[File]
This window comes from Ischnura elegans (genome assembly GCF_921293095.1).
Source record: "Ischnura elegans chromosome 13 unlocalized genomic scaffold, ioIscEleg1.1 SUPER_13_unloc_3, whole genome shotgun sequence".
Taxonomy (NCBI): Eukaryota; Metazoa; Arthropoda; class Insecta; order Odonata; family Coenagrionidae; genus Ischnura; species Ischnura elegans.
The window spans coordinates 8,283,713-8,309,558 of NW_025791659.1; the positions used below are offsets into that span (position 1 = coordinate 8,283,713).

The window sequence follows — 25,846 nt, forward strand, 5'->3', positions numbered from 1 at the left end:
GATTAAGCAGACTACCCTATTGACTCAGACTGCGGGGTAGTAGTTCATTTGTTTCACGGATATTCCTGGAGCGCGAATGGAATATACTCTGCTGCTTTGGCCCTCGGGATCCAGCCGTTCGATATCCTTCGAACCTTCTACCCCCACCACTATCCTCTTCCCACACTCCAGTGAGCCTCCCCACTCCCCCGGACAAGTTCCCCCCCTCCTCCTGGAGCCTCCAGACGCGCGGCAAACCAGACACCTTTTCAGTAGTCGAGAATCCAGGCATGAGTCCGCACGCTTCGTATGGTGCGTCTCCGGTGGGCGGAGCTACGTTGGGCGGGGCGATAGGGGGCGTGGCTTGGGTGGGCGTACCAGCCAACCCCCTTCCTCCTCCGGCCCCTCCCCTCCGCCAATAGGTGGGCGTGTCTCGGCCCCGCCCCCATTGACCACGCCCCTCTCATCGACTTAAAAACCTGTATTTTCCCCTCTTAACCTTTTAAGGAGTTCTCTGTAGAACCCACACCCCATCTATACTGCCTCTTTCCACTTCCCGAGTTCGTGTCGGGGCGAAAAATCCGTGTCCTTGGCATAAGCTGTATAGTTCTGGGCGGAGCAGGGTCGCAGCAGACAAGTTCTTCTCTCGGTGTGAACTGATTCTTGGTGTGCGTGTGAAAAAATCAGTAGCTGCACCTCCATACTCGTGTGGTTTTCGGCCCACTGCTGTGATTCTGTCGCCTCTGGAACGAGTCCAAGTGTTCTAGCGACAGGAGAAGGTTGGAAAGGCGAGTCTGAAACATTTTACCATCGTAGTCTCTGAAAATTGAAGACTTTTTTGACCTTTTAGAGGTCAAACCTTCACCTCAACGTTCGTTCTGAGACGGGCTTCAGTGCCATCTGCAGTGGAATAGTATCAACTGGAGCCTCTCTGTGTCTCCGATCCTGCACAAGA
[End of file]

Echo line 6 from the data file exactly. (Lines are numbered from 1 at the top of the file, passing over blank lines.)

GATTAAGCAGACTACCCTATTGACTCAGACTGCGGGGTAGTAGTTCATTTGTTTCACGGATATTCCTGGAGCGCGAATGGAATATACTCTGCTGCTTTGGCCCTCGGGATCCAGCCGTTCGATATCCTTCGAACCTTCTACCCCCACCACTATCCTCTTCCCACACTCCAGTGAGCCTCCCCACTCCCCCGGACAAGTTCCCCCCCTCCTCCTGGAGCCTCCAGACGCGCGGCAAACCAGACACCTTTTCAGTAGTCGAGAATCCAGGCATGAGTCCGCACGCTTCGTATGGTGCGTCTCCGGTGGGCGGAGCTACGTTGGGCGGGGCGATAGGGGGCGTGGCTTGGGTGGGCGTACCAGCCAACCCCCTTCCTCCTCCGGCCCCTCCCCTCCGCCAATAGGTGGGCGTGTCTCGGCCCCGCCCCCATTGACCACGCCCCTCTCATCGACTTAAAAACCTGTATTTTCCCCTCTTAACCTTTTAAGGAGTTCTCTGTAGAACCCACACCCCATCTATACTGCCTCTTTCCACTTCCCGAGTTCGTGTCGGGGCGAAAAATCCGTGTCCTTGGCATAAGCTGTATAGTTCTGGGCGGAGCAGGGTCGCAGCAGACAAGTTCTTCTCTCGGTGTGAACTGATTCTTGGTGTGCGTGTGAAAAAATCAGTAGCTGCACCTCCATACTCGTGTGGTTTTCGGCCCACTGCTGTGATTCTGTCGCCTCTGGAACGAGTCCAAGTGTTCTAGCGACAGGAGAAGGTTGGAAAGGCGAGTCTGAAACATTTTACCATCGTAGTCTCTGAAAATTGAAGACTTTTTTGACCTTTTAGAGGTCAAACCTTCACCTCAACGTTCGTTCTGAGACGGGCTTCAGTGCCATCTGCAGTGGAATAGTATCAACTGGAGCCTCTCTGTGTCTCCGATCCTGCACAAGA